Despite efforts to reform immigration law in the 1980s and the 1990s, the new laws passed in those decades by the Congress did not solve the long-term problems raised by undocumented people entering the United States. The issue arose anew after the terrorist attacks of September, 2001. While the advocates for immigration crackdowns in the 1980s and 1990s had cast the issue as one of economics and cultural transformation, immigration opponents after 9/11 painted a different picture: illegal immigration, they said, was a national security issue. If poor farmers from Mexico and Central America could sneak into the U.S. across the southwestern border, so could potential terrorists. This “re-branding” of illegal immigration gained significant traction on the national level, but resulted in no federal legislation. The immigration debate has now moved to the state level, with the focus on state laws such as Arizona’s SB 1070. These state laws have brought about something long sought by immigration opponents that they failed to attain in the national debates: local and state law enforcement agencies are now obligated to question people they stop about immigration status. While national security has not been the primary motivation of state lawmakers, the ironic result of these state laws will be a decrease in security against terrorists who might try to penetrate the land borders of the U.S.

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New Immigration Law Affects Provisional Waivers in US

February 10, 2012

A new Immigration law passed on January 6, 2012 will allow persons to apply for a provisional waiver HERE in the United States (rather than overseas). If you are in need of an Immigration Attorney in NY, contact Susan B. Henner at (914) 358-5200 or by email at Susan@sbhenner.com

Transcript: Press Conference: USCIS to Propose Changing the Process for Certain Waivers on Unlawful Presence, Jan. 6, 2012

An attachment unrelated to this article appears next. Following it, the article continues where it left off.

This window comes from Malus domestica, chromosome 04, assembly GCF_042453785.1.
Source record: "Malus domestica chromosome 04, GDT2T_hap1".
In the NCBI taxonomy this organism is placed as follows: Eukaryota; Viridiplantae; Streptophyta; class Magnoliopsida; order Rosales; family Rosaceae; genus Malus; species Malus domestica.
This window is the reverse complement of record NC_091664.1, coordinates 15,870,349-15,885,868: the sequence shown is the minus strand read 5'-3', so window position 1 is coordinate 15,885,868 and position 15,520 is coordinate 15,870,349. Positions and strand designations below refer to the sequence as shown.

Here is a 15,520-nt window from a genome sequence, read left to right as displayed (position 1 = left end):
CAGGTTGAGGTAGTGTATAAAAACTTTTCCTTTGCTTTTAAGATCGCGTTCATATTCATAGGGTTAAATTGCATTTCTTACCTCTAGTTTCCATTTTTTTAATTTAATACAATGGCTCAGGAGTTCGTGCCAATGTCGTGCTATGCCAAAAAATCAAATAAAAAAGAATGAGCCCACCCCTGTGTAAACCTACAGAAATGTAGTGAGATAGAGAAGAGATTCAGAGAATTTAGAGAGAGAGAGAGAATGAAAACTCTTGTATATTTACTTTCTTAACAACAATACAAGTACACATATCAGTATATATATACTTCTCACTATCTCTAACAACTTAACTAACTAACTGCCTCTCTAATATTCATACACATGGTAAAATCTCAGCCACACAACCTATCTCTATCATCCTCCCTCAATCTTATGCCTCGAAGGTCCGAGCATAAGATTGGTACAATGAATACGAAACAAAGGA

USCIS TO PROPOSE CHANGING THE PROCESS FOR CERTAIN WAIVERS BASED ON UNLAWFUL PRESENCE
Press Conference

Moderator: Edna Ruano, Chief, Office of Communications
U.S. Citizenship and Immigration Services (USCIS)
Jan. 6, 2012
1 P.M. EDT

Coordinator: Welcome, and thank you for standing by. At this time all participants are in a listen-only mode until the question and answer session. If you would like to ask a question at that time you may press star then one on your touchtone telephone.

Today’s conference is being recorded. If you have any objections you may disconnect at this time. I would like to turn the meeting over to Miss Edna Ruano. Ma’am, please begin.

Edna Ruano: Thank you. Hello, my name is Edna Ruano and I’m the Chief of the Office of Communications at USCIS. Welcome to today’s call with USCIS Director Alejandro Mayorkas.

Before we begin the call, quickly I wanted to set some guidelines for today’s call. Please introduce yourself, your name, what media outlet you represent, and there will only be one question per reporter.

Thanks again for your participation and now I will turn it over to USCIS Director Alejandro Mayorkas.

Alejandro Mayorkas: Thank you, Edna, and thank you, all of you, for joining us today. We have convened this call to provide you with the opportunity to learn more about the Notice of Intent that we posted in the Federal Register this morning regarding a proposed regulatory change in the processing of Waivers of Inadmissibility.
This proposed regulatory change will significantly reduce the time that U.S. citizens are separated from their spouses and children under certain circumstances while those family members are going through the process of obtaining visas to become legal immigrants to the United States.

Its purpose is to minimize the extent to which bureaucratic delays separate Americans from their families for long periods of time, specifically in cases where a Waiver of Inadmissibility due to unlawful presence is required as part of the visa process.

The proposed streamlined process will be available to spouses and sons and daughters of U.S. citizens who have accrued a certain period of unlawful presence in the United States as the waiver statute requires and can demonstrate that separation would cause an extreme hardship to their U.S. citizen spouse or parent.

The process would allow these individuals to have their waiver applications processed in the United States and receive a provisional waiver determination before they complete the visa process at a consulate outside the United States.

This proposal would not change existing laws, the requirement that immigrants leave the country to process their visas, or the standards for determining who is eligible for a Waiver of Inadmissibility.

And allow me to emphasize this last point: The law as currently written is designed to avoid extreme hardship to a United States citizen.

Existing law provides that to achieve this goal a U.S. citizen’s spouse or child who is here unlawfully can obtain a waiver and become a legal resident if their separation would cause extreme hardship to a United States citizen.
We are proposing a process change to better serve the current law’s goal, a change that will reduce the time of separation and thereby alleviate the extreme hardship to the United States citizen.

Read more HERE